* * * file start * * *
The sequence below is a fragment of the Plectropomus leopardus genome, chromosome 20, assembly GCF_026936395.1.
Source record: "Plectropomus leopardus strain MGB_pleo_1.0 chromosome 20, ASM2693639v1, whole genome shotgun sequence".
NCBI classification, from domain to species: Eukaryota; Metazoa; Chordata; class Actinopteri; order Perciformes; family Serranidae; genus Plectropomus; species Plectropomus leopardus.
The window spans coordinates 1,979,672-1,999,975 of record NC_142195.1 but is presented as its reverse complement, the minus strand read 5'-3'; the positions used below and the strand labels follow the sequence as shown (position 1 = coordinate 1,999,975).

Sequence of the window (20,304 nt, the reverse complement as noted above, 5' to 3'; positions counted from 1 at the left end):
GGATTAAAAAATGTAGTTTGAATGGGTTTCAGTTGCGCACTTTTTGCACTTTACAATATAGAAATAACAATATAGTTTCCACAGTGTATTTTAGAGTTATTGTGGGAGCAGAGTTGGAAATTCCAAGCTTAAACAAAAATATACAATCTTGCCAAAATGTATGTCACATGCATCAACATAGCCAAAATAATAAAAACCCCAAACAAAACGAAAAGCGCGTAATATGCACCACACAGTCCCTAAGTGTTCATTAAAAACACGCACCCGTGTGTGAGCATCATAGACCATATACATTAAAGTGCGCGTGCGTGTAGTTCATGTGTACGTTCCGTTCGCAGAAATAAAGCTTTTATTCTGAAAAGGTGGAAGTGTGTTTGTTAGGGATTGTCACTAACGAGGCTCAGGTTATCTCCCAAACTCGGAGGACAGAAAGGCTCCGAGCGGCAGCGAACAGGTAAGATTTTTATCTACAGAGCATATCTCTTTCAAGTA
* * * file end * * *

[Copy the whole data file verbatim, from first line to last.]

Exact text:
The sequence below is a fragment of the Plectropomus leopardus genome, chromosome 20, assembly GCF_026936395.1.
Source record: "Plectropomus leopardus strain MGB_pleo_1.0 chromosome 20, ASM2693639v1, whole genome shotgun sequence".
NCBI classification, from domain to species: Eukaryota; Metazoa; Chordata; class Actinopteri; order Perciformes; family Serranidae; genus Plectropomus; species Plectropomus leopardus.
The window spans coordinates 1,979,672-1,999,975 of record NC_142195.1 but is presented as its reverse complement, the minus strand read 5'-3'; the positions used below and the strand labels follow the sequence as shown (position 1 = coordinate 1,999,975).

Sequence of the window (20,304 nt, the reverse complement as noted above, 5' to 3'; positions counted from 1 at the left end):
GGATTAAAAAATGTAGTTTGAATGGGTTTCAGTTGCGCACTTTTTGCACTTTACAATATAGAAATAACAATATAGTTTCCACAGTGTATTTTAGAGTTATTGTGGGAGCAGAGTTGGAAATTCCAAGCTTAAACAAAAATATACAATCTTGCCAAAATGTATGTCACATGCATCAACATAGCCAAAATAATAAAAACCCCAAACAAAACGAAAAGCGCGTAATATGCACCACACAGTCCCTAAGTGTTCATTAAAAACACGCACCCGTGTGTGAGCATCATAGACCATATACATTAAAGTGCGCGTGCGTGTAGTTCATGTGTACGTTCCGTTCGCAGAAATAAAGCTTTTATTCTGAAAAGGTGGAAGTGTGTTTGTTAGGGATTGTCACTAACGAGGCTCAGGTTATCTCCCAAACTCGGAGGACAGAAAGGCTCCGAGCGGCAGCGAACAGGTAAGATTTTTATCTACAGAGCATATCTCTTTCAAGTA